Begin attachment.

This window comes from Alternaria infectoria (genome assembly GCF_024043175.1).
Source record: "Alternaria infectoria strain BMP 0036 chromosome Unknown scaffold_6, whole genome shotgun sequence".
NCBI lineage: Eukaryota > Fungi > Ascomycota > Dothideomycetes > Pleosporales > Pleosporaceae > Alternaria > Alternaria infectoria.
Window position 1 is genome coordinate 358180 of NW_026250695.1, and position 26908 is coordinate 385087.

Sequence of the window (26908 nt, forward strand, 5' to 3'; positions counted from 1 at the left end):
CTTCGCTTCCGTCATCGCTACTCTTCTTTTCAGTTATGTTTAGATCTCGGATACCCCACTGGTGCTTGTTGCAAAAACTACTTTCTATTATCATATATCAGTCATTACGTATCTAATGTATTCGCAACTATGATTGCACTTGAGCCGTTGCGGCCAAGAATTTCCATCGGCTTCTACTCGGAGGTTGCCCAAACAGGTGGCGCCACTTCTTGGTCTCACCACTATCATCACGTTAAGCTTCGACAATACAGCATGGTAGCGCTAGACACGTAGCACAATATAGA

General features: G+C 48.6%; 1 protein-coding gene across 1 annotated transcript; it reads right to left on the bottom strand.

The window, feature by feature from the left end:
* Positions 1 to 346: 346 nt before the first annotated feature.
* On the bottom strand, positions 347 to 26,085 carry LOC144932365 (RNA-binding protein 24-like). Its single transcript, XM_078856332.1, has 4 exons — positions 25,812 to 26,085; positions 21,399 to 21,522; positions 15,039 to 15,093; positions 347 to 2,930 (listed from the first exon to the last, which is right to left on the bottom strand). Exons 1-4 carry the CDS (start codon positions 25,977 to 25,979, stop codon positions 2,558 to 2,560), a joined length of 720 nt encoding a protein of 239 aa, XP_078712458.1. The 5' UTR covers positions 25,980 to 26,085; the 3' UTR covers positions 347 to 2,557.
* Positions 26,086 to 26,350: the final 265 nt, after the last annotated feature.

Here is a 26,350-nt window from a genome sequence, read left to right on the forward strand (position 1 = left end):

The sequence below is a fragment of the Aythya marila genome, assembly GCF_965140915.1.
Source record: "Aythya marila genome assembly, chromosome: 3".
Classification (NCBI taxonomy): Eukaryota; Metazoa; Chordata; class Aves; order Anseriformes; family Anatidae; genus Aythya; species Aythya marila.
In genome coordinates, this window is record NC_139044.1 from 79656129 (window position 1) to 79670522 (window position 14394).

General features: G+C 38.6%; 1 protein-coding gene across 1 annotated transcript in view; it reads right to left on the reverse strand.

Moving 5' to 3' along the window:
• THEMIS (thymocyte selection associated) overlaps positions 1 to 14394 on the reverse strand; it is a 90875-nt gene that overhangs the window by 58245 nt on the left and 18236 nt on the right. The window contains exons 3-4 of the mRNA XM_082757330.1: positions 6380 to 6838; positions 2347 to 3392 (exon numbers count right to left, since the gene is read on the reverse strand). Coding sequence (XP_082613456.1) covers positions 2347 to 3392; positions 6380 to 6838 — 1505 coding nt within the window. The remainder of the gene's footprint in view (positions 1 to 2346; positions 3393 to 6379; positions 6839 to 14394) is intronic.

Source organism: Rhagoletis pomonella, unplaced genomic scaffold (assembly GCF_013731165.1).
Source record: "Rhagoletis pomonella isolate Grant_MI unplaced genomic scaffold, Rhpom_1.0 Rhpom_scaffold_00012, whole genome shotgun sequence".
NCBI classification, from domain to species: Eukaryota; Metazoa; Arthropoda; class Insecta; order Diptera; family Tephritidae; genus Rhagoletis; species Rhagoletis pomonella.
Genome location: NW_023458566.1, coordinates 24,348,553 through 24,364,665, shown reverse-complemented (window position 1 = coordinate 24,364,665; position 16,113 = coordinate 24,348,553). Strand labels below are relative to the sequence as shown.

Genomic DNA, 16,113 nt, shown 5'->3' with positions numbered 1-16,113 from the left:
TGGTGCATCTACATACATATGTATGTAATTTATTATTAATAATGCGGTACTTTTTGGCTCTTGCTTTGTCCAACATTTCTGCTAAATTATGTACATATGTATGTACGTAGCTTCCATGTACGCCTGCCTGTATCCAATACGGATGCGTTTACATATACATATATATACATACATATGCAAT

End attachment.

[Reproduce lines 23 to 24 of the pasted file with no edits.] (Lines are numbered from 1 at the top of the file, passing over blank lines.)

Genome location: NW_023458566.1, coordinates 24,348,553 through 24,364,665, shown reverse-complemented (window position 1 = coordinate 24,364,665; position 16,113 = coordinate 24,348,553). Strand labels below are relative to the sequence as shown.

Genomic DNA, 16,113 nt, shown 5'->3' with positions numbered 1-16,113 from the left: